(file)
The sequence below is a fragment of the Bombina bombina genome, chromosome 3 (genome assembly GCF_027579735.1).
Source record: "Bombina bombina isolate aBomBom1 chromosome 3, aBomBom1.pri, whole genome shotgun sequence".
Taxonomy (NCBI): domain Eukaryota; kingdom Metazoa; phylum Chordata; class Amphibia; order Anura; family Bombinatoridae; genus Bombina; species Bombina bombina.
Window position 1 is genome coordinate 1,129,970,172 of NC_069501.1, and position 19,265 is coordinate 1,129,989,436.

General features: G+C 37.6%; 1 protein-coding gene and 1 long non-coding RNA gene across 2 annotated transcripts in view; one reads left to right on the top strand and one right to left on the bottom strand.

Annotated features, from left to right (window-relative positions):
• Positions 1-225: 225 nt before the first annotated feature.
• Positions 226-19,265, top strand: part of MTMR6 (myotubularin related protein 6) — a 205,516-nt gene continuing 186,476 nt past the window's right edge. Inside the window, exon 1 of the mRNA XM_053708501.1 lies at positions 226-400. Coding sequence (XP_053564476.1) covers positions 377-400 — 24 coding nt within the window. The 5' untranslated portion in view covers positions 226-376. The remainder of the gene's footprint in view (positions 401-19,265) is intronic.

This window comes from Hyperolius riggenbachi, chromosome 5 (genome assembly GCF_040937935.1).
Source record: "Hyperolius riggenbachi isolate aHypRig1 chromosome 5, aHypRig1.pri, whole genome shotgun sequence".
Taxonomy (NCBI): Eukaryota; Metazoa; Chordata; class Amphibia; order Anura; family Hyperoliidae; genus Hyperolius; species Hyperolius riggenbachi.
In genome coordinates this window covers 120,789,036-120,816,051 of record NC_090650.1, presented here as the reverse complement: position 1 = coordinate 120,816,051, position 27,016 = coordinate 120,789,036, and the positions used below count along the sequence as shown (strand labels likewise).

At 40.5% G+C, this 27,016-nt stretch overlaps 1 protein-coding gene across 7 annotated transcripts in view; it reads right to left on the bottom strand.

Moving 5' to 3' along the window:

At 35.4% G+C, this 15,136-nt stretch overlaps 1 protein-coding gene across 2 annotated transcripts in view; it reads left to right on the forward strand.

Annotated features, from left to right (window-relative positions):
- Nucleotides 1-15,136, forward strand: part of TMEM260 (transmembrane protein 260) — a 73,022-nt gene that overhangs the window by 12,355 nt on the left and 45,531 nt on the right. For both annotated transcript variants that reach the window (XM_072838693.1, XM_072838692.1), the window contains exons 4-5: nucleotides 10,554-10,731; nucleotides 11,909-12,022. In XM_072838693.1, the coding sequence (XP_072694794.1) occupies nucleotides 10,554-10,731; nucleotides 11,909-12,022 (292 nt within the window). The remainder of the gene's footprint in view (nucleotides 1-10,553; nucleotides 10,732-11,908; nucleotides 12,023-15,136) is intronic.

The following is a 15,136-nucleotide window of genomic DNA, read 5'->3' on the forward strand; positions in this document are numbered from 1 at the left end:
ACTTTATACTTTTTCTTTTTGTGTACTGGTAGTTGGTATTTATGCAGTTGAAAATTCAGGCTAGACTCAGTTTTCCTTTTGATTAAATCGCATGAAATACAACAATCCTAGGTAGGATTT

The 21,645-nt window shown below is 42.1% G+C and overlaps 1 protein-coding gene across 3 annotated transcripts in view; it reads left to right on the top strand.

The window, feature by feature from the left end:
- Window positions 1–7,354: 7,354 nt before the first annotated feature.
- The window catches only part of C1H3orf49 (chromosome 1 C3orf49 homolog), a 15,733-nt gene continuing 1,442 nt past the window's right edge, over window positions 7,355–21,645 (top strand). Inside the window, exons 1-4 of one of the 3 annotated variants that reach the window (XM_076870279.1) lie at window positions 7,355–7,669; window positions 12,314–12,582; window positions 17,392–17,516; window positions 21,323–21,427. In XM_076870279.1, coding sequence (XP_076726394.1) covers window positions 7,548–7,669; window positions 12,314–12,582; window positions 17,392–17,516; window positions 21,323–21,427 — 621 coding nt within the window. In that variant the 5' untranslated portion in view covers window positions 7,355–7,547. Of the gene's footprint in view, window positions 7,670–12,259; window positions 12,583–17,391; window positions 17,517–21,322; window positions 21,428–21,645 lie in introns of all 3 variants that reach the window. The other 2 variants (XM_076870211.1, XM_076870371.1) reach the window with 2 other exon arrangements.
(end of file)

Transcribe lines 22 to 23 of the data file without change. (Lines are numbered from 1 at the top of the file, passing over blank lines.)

- Window positions 1–7,354: 7,354 nt before the first annotated feature.
- The window catches only part of C1H3orf49 (chromosome 1 C3orf49 homolog), a 15,733-nt gene continuing 1,442 nt past the window's right edge, over window positions 7,355–21,645 (top strand). Inside the window, exons 1-4 of one of the 3 annotated variants that reach the window (XM_076870279.1) lie at window positions 7,355–7,669; window positions 12,314–12,582; window positions 17,392–17,516; window positions 21,323–21,427. In XM_076870279.1, coding sequence (XP_076726394.1) covers window positions 7,548–7,669; window positions 12,314–12,582; window positions 17,392–17,516; window positions 21,323–21,427 — 621 coding nt within the window. In that variant the 5' untranslated portion in view covers window positions 7,355–7,547. Of the gene's footprint in view, window positions 7,670–12,259; window positions 12,583–17,391; window positions 17,517–21,322; window positions 21,428–21,645 lie in introns of all 3 variants that reach the window. The other 2 variants (XM_076870211.1, XM_076870371.1) reach the window with 2 other exon arrangements.